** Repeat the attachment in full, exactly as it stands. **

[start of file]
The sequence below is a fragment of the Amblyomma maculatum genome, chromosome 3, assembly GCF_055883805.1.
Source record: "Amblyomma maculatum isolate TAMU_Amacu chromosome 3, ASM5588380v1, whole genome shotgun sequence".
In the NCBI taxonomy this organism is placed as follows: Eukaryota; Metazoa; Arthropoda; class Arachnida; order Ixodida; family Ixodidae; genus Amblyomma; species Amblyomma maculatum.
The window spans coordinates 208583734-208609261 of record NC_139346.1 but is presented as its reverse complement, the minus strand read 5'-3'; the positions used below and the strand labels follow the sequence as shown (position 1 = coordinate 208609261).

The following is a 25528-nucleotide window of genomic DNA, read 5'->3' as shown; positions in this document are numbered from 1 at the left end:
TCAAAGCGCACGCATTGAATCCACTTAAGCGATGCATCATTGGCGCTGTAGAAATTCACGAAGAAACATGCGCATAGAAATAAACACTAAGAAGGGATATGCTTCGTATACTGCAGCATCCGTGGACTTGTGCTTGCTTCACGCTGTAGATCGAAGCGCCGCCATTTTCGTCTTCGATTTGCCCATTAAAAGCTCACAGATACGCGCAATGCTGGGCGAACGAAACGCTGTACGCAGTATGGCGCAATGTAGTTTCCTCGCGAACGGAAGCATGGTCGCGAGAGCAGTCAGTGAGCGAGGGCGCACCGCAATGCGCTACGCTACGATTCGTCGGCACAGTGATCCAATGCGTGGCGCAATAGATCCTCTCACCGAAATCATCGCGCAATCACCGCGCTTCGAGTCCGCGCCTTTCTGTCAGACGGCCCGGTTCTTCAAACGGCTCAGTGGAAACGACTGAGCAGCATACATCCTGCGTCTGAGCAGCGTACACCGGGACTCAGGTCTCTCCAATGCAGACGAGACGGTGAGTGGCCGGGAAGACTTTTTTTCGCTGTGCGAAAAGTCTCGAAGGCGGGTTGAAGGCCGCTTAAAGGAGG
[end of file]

The sequence below is a fragment of the Amblyomma maculatum genome, chromosome 3, assembly GCF_055883805.1.
Source record: "Amblyomma maculatum isolate TAMU_Amacu chromosome 3, ASM5588380v1, whole genome shotgun sequence".
In the NCBI taxonomy this organism is placed as follows: Eukaryota; Metazoa; Arthropoda; class Arachnida; order Ixodida; family Ixodidae; genus Amblyomma; species Amblyomma maculatum.
The window spans coordinates 208583734-208609261 of record NC_139346.1 but is presented as its reverse complement, the minus strand read 5'-3'; the positions used below and the strand labels follow the sequence as shown (position 1 = coordinate 208609261).

The following is a 25528-nucleotide window of genomic DNA, read 5'->3' as shown; positions in this document are numbered from 1 at the left end:
TCAAAGCGCACGCATTGAATCCACTTAAGCGATGCATCATTGGCGCTGTAGAAATTCACGAAGAAACATGCGCATAGAAATAAACACTAAGAAGGGATATGCTTCGTATACTGCAGCATCCGTGGACTTGTGCTTGCTTCACGCTGTAGATCGAAGCGCCGCCATTTTCGTCTTCGATTTGCCCATTAAAAGCTCACAGATACGCGCAATGCTGGGCGAACGAAACGCTGTACGCAGTATGGCGCAATGTAGTTTCCTCGCGAACGGAAGCATGGTCGCGAGAGCAGTCAGTGAGCGAGGGCGCACCGCAATGCGCTACGCTACGATTCGTCGGCACAGTGATCCAATGCGTGGCGCAATAGATCCTCTCACCGAAATCATCGCGCAATCACCGCGCTTCGAGTCCGCGCCTTTCTGTCAGACGGCCCGGTTCTTCAAACGGCTCAGTGGAAACGACTGAGCAGCATACATCCTGCGTCTGAGCAGCGTACACCGGGACTCAGGTCTCTCCAATGCAGACGAGACGGTGAGTGGCCGGGAAGACTTTTTTTCGCTGTGCGAAAAGTCTCGAAGGCGGGTTGAAGGCCGCTTAAAGGAGG